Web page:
Column: The Dream: Before and after

Published 11:14 pm Monday, January 19, 2009

This is certainly a week to contemplate history. It’s a week to remember one man famous for his dream of equality, and to watch as another man brings that dream to fruition.

On Monday, we celebrated the life of Dr. Martin Luther King Jr. It was on Aug. 28, 1963, in Washington, D.C., that King made his famous and everlasting speech, “I Have a Dream.”

“It is a dream deeply rooted in the American dream,” he said. “I have a dream that one day, this nation will rise up and live out the true meaning of its creed: ‘We hold these truths to be self-evident: that all men are created equal.’…

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“I have a dream that my four little children will one day live in a nation where they will not be judged by the color of their skin but by the content of their character…And when this happens, when we allow freedom to ring, when we let it ring from every village and every hamlet, from every state and every city, we will be able to speed up that day when all of God’s children, black men and white men, Jews and Gentiles, Protestants and Catholics, will be able to join hands and sing in the words of the old Negro spiritual, ‘Free at last! Free at last! Thank God almighty, we are free at last!’”

And now, today, we are able to witness at least a part of that dream come true, as the first non-white person is sworn in as the President of the United States.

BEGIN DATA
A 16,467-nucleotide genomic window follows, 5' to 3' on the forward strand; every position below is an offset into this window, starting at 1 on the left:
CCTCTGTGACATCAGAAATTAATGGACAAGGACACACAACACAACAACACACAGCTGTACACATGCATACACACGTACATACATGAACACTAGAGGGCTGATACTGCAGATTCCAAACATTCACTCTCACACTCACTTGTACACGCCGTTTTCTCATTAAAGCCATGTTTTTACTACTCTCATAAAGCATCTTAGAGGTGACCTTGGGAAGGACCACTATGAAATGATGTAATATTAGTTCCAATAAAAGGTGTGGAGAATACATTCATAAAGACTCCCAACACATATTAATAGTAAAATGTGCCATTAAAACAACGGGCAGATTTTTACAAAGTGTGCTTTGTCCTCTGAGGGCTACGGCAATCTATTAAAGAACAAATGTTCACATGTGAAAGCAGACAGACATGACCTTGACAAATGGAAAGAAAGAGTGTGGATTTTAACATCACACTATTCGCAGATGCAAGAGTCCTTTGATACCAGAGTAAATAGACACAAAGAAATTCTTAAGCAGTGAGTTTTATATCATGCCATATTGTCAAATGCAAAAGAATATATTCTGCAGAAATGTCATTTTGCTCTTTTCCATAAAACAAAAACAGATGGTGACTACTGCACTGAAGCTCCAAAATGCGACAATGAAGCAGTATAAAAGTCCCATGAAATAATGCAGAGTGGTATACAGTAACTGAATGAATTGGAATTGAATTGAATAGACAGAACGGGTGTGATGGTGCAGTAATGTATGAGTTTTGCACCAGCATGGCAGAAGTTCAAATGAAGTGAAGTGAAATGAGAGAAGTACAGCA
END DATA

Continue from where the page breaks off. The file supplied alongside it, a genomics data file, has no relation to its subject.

It is a day that perhaps Dr. King could not have fully envisioned. The first African-American candidate for President for a major party came in 1972 — four years after King’s assassination — when Shirley Chisholm ran for the Democratic Party.

Jesse Jackson followed after that in 1984 and ’88 for the Democratic Party, and Lenora Fulani ran as an independent in 1988 and 1992. Alan Keyes was the first African-American Republican candidate, running for office in 1996 and 2000, and the Rev. Al Sharpton ran for the Democratic candidacy in 2004. None of these received his party’s nomination.

Dr. King’s dream is one that most of us share: equal opportunity for everyone, that the best person for a job gets that job based on what that person can do and not on what that person looks like.

In King’s time, the task of seeing that dream come true seemed daunting, almost impossible. While we aren’t living in King’s Utopia quite yet, today marks the breaking down of yet another glass ceiling, another hurdle cleared on the road to a truly equal America.